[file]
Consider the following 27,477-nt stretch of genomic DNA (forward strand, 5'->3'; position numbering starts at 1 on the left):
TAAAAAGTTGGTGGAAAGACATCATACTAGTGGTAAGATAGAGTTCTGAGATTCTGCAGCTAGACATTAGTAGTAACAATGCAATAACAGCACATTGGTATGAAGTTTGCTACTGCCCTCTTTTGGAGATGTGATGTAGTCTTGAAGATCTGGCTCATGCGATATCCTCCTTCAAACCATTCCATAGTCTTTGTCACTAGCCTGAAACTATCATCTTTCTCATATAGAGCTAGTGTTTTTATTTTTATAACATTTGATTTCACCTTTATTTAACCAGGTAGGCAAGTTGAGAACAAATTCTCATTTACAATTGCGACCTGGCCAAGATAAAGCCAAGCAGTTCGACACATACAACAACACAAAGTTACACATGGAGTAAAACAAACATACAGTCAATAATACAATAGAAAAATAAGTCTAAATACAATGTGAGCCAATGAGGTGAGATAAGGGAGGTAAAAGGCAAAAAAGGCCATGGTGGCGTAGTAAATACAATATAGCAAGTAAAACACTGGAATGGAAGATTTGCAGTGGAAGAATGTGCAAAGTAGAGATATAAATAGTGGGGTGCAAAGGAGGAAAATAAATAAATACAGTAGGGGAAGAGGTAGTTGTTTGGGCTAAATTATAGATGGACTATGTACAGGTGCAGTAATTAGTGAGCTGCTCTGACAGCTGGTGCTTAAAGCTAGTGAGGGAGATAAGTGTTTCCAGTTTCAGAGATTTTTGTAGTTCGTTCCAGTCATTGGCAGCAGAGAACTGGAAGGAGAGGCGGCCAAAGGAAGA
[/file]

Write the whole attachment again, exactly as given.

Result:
Consider the following 27,477-nt stretch of genomic DNA (forward strand, 5'->3'; position numbering starts at 1 on the left):
TAAAAAGTTGGTGGAAAGACATCATACTAGTGGTAAGATAGAGTTCTGAGATTCTGCAGCTAGACATTAGTAGTAACAATGCAATAACAGCACATTGGTATGAAGTTTGCTACTGCCCTCTTTTGGAGATGTGATGTAGTCTTGAAGATCTGGCTCATGCGATATCCTCCTTCAAACCATTCCATAGTCTTTGTCACTAGCCTGAAACTATCATCTTTCTCATATAGAGCTAGTGTTTTTATTTTTATAACATTTGATTTCACCTTTATTTAACCAGGTAGGCAAGTTGAGAACAAATTCTCATTTACAATTGCGACCTGGCCAAGATAAAGCCAAGCAGTTCGACACATACAACAACACAAAGTTACACATGGAGTAAAACAAACATACAGTCAATAATACAATAGAAAAATAAGTCTAAATACAATGTGAGCCAATGAGGTGAGATAAGGGAGGTAAAAGGCAAAAAAGGCCATGGTGGCGTAGTAAATACAATATAGCAAGTAAAACACTGGAATGGAAGATTTGCAGTGGAAGAATGTGCAAAGTAGAGATATAAATAGTGGGGTGCAAAGGAGGAAAATAAATAAATACAGTAGGGGAAGAGGTAGTTGTTTGGGCTAAATTATAGATGGACTATGTACAGGTGCAGTAATTAGTGAGCTGCTCTGACAGCTGGTGCTTAAAGCTAGTGAGGGAGATAAGTGTTTCCAGTTTCAGAGATTTTTGTAGTTCGTTCCAGTCATTGGCAGCAGAGAACTGGAAGGAGAGGCGGCCAAAGGAAGA